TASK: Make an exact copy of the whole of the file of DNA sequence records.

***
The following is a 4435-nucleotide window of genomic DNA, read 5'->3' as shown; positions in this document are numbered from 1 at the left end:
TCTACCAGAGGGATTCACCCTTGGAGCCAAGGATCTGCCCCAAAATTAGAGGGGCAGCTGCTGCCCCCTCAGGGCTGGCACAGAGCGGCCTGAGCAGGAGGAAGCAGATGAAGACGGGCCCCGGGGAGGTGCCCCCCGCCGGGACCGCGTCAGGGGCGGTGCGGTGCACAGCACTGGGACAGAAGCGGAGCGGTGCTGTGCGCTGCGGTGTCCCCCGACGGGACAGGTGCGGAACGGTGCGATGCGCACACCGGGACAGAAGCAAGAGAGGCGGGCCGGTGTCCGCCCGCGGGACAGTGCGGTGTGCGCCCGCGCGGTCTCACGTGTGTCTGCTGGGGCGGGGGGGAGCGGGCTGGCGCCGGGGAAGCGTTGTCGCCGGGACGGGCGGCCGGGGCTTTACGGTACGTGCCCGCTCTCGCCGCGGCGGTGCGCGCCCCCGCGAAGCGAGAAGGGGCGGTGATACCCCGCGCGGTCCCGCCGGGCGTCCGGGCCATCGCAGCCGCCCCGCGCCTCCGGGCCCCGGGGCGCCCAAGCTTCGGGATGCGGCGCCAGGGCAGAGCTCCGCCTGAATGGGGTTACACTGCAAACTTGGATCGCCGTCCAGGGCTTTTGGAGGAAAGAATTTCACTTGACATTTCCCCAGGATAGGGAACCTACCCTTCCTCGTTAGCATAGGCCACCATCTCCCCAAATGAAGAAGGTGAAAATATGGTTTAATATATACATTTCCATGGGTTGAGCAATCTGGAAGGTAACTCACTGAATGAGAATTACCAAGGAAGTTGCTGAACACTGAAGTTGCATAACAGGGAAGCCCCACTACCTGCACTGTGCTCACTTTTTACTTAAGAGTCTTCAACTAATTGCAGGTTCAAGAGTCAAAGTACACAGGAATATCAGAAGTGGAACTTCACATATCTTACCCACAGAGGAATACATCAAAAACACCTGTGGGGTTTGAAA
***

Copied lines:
The following is a 4435-nucleotide window of genomic DNA, read 5'->3' as shown; positions in this document are numbered from 1 at the left end:
TCTACCAGAGGGATTCACCCTTGGAGCCAAGGATCTGCCCCAAAATTAGAGGGGCAGCTGCTGCCCCCTCAGGGCTGGCACAGAGCGGCCTGAGCAGGAGGAAGCAGATGAAGACGGGCCCCGGGGAGGTGCCCCCCGCCGGGACCGCGTCAGGGGCGGTGCGGTGCACAGCACTGGGACAGAAGCGGAGCGGTGCTGTGCGCTGCGGTGTCCCCCGACGGGACAGGTGCGGAACGGTGCGATGCGCACACCGGGACAGAAGCAAGAGAGGCGGGCCGGTGTCCGCCCGCGGGACAGTGCGGTGTGCGCCCGCGCGGTCTCACGTGTGTCTGCTGGGGCGGGGGGGAGCGGGCTGGCGCCGGGGAAGCGTTGTCGCCGGGACGGGCGGCCGGGGCTTTACGGTACGTGCCCGCTCTCGCCGCGGCGGTGCGCGCCCCCGCGAAGCGAGAAGGGGCGGTGATACCCCGCGCGGTCCCGCCGGGCGTCCGGGCCATCGCAGCCGCCCCGCGCCTCCGGGCCCCGGGGCGCCCAAGCTTCGGGATGCGGCGCCAGGGCAGAGCTCCGCCTGAATGGGGTTACACTGCAAACTTGGATCGCCGTCCAGGGCTTTTGGAGGAAAGAATTTCACTTGACATTTCCCCAGGATAGGGAACCTACCCTTCCTCGTTAGCATAGGCCACCATCTCCCCAAATGAAGAAGGTGAAAATATGGTTTAATATATACATTTCCATGGGTTGAGCAATCTGGAAGGTAACTCACTGAATGAGAATTACCAAGGAAGTTGCTGAACACTGAAGTTGCATAACAGGGAAGCCCCACTACCTGCACTGTGCTCACTTTTTACTTAAGAGTCTTCAACTAATTGCAGGTTCAAGAGTCAAAGTACACAGGAATATCAGAAGTGGAACTTCACATATCTTACCCACAGAGGAATACATCAAAAACACCTGTGGGGTTTGAAA